The last two months have been busy, so my blog has been neglected. I’ve been reading lots of great stuff here and there, gathering general reflections, all with the intent to publish them here… but alas, it has not happened.
But, instead of adding my blog to the list of who-knows-how-many neglected blogs, I thought I’d try something different to ensure I’m posting frequently. On weeks when I don’t find the time to post, I am going to start posting the best of the best of what I’ve read during that week.
So, links for the week, or, “Week Links,” as I’m not so cleverly calling it here.
Beginning with this little gem, which is more picture than reading:
one of social control and one of social transformation … one to hold people down, one to lift them up … one an opiate to pacify people into compliance, the other a stimulant to empower people to imagine a better world, a better future, a better life — giving them the courage to live in peaceful defiance of violent, corrupt, and greedy powers-that-be.
Neither kind is perfect, and both kinds contain good and sincere people. But if those who use God and religion for social control are left to define faith, then the religion they define will be a false one, an ugly one, an idolatrous one. God bless humanity … and God help us find a way of being faithful that opens the door to a better future.
Christianity Today recently featured a piece entitled The Changing Face of Apologetics, which suggests that apologetics/evangelism is becoming less about the truth claims of the Bible and Christianity and more about narrative.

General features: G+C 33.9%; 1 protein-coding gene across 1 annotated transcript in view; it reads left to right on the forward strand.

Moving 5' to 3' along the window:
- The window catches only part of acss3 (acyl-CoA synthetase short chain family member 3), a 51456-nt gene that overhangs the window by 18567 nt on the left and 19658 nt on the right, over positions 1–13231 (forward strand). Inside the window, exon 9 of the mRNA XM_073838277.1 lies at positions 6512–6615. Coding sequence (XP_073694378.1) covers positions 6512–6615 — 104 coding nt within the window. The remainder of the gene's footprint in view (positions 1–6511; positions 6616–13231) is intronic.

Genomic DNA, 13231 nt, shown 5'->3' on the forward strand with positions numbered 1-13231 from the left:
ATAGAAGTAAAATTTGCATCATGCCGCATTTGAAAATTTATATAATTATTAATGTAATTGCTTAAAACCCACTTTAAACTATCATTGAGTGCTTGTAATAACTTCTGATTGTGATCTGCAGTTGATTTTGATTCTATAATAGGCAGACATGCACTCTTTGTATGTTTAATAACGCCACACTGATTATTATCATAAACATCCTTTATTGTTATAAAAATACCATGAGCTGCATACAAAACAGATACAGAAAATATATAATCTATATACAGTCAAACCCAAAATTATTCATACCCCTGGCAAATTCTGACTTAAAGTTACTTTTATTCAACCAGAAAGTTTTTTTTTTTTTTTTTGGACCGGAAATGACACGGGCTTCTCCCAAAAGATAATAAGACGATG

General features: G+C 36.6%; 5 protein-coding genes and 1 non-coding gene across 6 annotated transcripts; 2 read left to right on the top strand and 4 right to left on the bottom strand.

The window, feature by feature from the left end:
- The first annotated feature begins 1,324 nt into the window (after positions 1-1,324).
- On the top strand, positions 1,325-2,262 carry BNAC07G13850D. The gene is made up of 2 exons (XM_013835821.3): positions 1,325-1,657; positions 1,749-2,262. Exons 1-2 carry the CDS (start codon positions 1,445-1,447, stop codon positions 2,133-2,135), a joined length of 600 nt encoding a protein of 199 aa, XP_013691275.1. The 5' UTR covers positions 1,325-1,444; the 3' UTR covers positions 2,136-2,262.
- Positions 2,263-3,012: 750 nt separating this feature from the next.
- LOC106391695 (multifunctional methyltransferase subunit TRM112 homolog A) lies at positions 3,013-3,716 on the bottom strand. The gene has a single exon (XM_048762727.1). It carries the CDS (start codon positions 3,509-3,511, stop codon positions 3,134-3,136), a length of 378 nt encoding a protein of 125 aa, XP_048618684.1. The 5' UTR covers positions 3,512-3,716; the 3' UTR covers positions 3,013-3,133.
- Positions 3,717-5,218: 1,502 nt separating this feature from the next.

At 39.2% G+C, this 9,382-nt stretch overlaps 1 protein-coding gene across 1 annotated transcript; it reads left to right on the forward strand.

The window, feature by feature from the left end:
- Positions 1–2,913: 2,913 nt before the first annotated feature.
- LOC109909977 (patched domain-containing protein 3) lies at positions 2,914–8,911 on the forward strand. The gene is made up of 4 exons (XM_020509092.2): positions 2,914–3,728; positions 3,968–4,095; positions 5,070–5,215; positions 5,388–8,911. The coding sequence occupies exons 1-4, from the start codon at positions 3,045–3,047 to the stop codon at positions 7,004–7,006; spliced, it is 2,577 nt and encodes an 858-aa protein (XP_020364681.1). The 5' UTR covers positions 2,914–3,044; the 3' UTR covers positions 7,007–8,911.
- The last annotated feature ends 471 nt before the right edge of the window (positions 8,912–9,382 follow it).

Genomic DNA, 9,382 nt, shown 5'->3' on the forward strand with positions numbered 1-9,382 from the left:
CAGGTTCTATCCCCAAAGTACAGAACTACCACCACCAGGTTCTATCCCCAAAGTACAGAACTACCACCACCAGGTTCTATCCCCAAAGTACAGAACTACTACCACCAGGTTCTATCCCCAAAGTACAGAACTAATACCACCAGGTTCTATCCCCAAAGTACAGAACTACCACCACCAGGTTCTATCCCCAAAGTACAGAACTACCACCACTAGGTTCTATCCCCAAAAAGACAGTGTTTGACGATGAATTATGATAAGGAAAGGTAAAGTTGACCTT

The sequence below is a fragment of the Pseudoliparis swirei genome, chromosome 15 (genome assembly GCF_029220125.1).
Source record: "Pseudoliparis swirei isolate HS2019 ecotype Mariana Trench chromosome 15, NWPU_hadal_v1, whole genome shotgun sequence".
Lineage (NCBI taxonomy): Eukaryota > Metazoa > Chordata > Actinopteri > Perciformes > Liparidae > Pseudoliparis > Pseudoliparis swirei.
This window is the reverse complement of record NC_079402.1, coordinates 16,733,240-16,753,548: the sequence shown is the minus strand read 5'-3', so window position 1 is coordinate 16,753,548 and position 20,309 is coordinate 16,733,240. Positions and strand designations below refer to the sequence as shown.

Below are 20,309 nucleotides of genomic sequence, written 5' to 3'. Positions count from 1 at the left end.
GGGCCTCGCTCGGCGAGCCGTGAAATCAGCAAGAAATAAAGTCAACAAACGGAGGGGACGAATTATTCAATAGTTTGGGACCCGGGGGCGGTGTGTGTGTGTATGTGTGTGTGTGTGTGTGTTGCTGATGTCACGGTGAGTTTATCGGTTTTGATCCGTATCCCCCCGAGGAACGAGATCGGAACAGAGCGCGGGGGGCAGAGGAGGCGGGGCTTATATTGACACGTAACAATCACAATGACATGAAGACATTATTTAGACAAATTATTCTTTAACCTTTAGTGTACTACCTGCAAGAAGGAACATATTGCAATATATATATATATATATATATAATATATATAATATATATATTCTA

[People] have become more relational, more story-driven. Josh McDowell would go on college campuses and describe why to trust the Bible. And people would come to faith in droves. Then they stopped coming to faith in so many numbers, and he didn’t know why. And now he takes a story approach. “You know,” he says, “I was the son of the town drunk. This is how it affected my life and my relationship with [my dad]. This is what prompted me to seek spiritually. This is the evidence I found. This is how my life was changed. This is how I reconciled with my father.” So it becomes a story.
That’s what my ministry is about. I tell my story: I was an atheist. I scoffed. My wife became a Christian. It prompted me to investigate. Here’s the evidence I found, how I received Christ, the difference it’s made. It’s a story. And I found that in postmodern America, people often are willing to engage on the level of story.
I cannot reconcile the GOD revealed in Jesus of Nazareth with a few of the depictions of YHWH in the Hebrew scriptures. In fact, this is a significant problem for me… It appears that only a Christological reading of the Hebrew scriptures can solve this dilemma.
If, as I believe, Jesus fully reveals to us the identity of God, and we are to live and decide what’s right and wrong within the trajectory of Jesus’ teachings, actions, ethics, life, etc. (the NT), why can’t we read the Hebrew scriptures retrospectively, and through the lens of Jesus, assess whether or not Israel got it right when they heard God? I realize this sounds slightly like Marcion, but I have no desire to throw out the Hebrew Scriptures. However, I’ve got to question whether or not they (Israel or the particular writers of these traditions) heard right, or faithfully represented the intentions of YHWH when engaging in such horrific acts.
What makes his comments so interesting to me (and perhaps so appealing) is that his proposed reading is grounded Christologically. Such a reading isn’t merely cherry-picking Scripture for what is and what is not palatable; it’s a proposed rethink based on a foundational Christian doctrine. If Jesus really is God’s self-revelation, shouldn’t that have some radical implications?
And finally, to lighten the mood after those weighty considerations, why not invest in one of the coolest external hard drives one could ever see?